By Katherine Mathieson, Chief Executive, British Science Association

In our modern world, changes in social norms can be profound and rapid. Last year, who would have guessed that 'single-use' would be named Collins Dictionary word of 2018?(1)

But when the BBC’s landmark series Blue Planet II aired at the end of last year, it seemed to have a profound effect on the public’s attitudes to single-use plastic. In the 12 months that have followed, there has been a swell in public support for a reduction in plastic use as well as numerous campaigns and stories on recycling, reusable cups, and drinking water stations.

Even so, we still produce and use plastic in almost every part of our lives; it’s found in an abundance of items, including food packaging, toys, beauty products, clothes, and even things you wouldn’t expect, like tea bags.

But here’s the problem – plastic is durable, versatile and cheap to produce. These properties are responsible for the detrimental and devastating environmental impacts we’re seeing, but they were once what made plastic so popular and sought after. Developed during the Industrial Revolution, it was classed as a wonder material. Its use exploded during the 1940s and 50s with the rise of mass production and a change in our lifestyles, where convenience took priority.

Because of its copious use, our throw-away culture and the vast amount of time it takes to degrade, plastic is polluting our rivers, oceans and countryside on a global scale, with consequences for us all. Some researchers suggest that by 2050 there could even be more plastic by weight in the oceans than fish.(2) But we’ve known about plastic’s negative effects for a long time, so why has the public perception shifted in such a noticeable way this time?

Plastic is in an abundance of items - with a devastating impact on the environment

If you compare these two narratives: the mid-century vs. the past year, it’s two completely opposing stories. Our change in attitude to plastics is changing the way we live, shop and eat. In a matter of months, governments have brought in new laws, companies have altered entire manufacturing processes, and organisations have overhauled their business models.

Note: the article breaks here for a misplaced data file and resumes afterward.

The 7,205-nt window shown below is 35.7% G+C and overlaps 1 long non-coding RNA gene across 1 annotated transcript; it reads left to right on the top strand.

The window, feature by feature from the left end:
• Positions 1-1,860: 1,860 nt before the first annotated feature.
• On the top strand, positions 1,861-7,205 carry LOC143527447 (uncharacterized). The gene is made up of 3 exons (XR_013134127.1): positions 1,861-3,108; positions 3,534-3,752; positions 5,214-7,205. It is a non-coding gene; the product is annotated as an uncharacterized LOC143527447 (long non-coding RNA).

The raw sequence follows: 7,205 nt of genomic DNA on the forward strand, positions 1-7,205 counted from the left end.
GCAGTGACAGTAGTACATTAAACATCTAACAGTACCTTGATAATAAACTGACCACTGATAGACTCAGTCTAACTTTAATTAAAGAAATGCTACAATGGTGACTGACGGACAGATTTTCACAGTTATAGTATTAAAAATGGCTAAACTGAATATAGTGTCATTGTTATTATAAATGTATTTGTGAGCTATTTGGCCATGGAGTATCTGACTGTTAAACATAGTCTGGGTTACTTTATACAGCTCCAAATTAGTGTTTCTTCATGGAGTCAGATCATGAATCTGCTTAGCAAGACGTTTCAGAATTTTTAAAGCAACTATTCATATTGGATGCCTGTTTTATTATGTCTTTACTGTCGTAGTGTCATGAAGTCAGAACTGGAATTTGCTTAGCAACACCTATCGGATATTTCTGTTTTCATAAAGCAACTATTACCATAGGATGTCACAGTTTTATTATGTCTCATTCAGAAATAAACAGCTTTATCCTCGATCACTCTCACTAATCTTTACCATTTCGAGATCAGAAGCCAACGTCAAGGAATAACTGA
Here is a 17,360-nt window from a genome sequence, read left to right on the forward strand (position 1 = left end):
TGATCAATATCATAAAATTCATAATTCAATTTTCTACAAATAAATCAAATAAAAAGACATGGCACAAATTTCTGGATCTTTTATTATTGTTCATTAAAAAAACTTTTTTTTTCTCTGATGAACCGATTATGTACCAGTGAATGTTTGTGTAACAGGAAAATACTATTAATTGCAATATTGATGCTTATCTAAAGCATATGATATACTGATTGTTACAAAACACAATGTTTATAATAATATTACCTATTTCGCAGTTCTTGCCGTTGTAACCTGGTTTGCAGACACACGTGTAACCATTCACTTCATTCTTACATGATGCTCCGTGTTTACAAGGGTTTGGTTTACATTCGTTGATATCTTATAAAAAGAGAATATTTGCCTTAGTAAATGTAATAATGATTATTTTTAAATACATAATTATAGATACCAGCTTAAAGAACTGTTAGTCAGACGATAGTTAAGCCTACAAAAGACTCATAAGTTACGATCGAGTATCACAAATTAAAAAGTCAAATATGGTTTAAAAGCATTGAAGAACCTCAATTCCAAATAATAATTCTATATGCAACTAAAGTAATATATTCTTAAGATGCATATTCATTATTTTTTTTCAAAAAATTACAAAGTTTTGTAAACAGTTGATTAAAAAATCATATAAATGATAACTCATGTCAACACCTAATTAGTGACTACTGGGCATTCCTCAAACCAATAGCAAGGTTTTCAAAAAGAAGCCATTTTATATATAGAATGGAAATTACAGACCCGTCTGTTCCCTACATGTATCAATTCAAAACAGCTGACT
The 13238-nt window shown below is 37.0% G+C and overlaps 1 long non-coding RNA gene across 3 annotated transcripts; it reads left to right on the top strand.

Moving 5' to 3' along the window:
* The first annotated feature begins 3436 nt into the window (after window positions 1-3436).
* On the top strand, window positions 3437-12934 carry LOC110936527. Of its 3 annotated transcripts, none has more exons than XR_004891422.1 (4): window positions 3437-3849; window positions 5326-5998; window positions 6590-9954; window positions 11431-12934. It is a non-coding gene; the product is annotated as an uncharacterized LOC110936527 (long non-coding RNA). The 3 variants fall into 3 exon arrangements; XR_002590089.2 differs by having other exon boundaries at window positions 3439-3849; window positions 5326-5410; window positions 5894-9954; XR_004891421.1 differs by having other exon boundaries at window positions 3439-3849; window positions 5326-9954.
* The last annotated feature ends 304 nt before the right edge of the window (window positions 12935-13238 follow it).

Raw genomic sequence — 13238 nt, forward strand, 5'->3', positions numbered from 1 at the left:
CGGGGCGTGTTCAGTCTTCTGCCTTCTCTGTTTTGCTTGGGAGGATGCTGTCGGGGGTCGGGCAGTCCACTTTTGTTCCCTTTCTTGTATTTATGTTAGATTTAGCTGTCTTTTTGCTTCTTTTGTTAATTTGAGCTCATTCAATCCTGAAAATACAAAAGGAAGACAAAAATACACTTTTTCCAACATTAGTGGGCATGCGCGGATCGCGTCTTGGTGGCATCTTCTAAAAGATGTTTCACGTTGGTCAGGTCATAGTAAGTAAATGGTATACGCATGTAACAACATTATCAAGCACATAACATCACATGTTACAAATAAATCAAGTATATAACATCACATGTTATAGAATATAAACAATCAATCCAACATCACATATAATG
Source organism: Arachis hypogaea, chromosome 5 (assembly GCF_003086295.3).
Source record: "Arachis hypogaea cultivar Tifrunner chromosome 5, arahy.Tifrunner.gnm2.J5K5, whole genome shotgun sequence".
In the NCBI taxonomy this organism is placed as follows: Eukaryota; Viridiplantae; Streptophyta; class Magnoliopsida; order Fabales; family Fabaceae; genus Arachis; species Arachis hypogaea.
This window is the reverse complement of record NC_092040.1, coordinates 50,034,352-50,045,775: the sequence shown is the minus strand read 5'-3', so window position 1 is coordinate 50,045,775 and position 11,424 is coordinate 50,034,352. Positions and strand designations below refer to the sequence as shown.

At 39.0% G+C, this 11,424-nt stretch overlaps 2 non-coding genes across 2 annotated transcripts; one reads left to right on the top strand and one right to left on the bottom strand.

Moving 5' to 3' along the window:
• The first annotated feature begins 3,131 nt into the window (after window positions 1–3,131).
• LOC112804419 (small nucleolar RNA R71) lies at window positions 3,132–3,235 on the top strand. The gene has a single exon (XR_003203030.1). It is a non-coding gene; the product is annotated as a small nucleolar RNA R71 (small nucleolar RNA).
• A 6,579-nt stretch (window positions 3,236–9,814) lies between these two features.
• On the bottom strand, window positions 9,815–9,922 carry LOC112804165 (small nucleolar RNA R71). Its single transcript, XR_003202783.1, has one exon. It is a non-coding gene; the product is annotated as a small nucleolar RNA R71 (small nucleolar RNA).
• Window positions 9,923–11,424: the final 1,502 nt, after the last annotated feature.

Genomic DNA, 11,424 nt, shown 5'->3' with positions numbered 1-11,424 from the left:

It’s not just peripheral groups driving the narrative anymore; instead, it’s coming from a large proportion of the public. We may suggest that Blue Planet II is responsible for this seemingly overnight shift in public attitudes, but the real reason is surely much more complex than that – and in reality, this shift was happening for a long time before Blue Planet II hit our screens.

What has been so fascinating about this behavioural shift is the relationship between society, science, business and policy – in this debate, they have been inextricably linked, feeding into one another and driving change together.

I think what has happened in the past year with single-use plastics could serve as a useful lesson for the future. What might the word of the year be in 2019? New technologies are being developed all the time. We’re now living in the Fourth Industrial Revolution, where artificial intelligence (AI) is pervading our lives and gene editing looks to follow suit. These technologies are promising to change the world for the better, but how can businesses, policy-makers and scientists ensure products of innovation are fit for purpose when societal, environmental and cultural expectations alter so rapidly?

AI is booming. A decade ago, intelligent machines only appeared in science fiction. Now AI is used in all sorts of ways, from predicting the stock exchange, to diagnosing illnesses, and helping us discover new books and music. Professor Jim Al-Khalili said during his recent Presidential Address at the British Science Festival: “the most important conversation of our generation is about the future of AI… it will dominate and dictate how we manage many pressing issues of our time”.

BSA President Jim Al-Khalili has said the most important conversation of our generation is about the future of AI

Gene editing is seeing a similar trajectory. Although genetic engineering has been around since the 70s and was initially promising, the technology was ultimately too inefficient and difficult to apply in the lab and clinic. However, with the invention of the CRISPR-Cas9 technique just a few years ago, things have quickly changed. CRISPR-Cas9 is easy to use, cheap and incredibly versatile (sound familiar?), being described as “software for the genome”. Since its invention, DNA has already been altered in plants and animals, such as mice and monkeys, and scientists have shown that it can also be done in human cells and embryos.

It’s predicted that the clinical applications of this technology could be realised in just 10 years. (3) It has the potential to correct Huntington’s disease and sickle cell anaemia, simply by removing the faulty genes. But it could also allow enhancement, giving people stronger bones, less susceptibility to cardiovascular disease, or a different eye colour – what we would call: “designer humans”. You see where this could lead.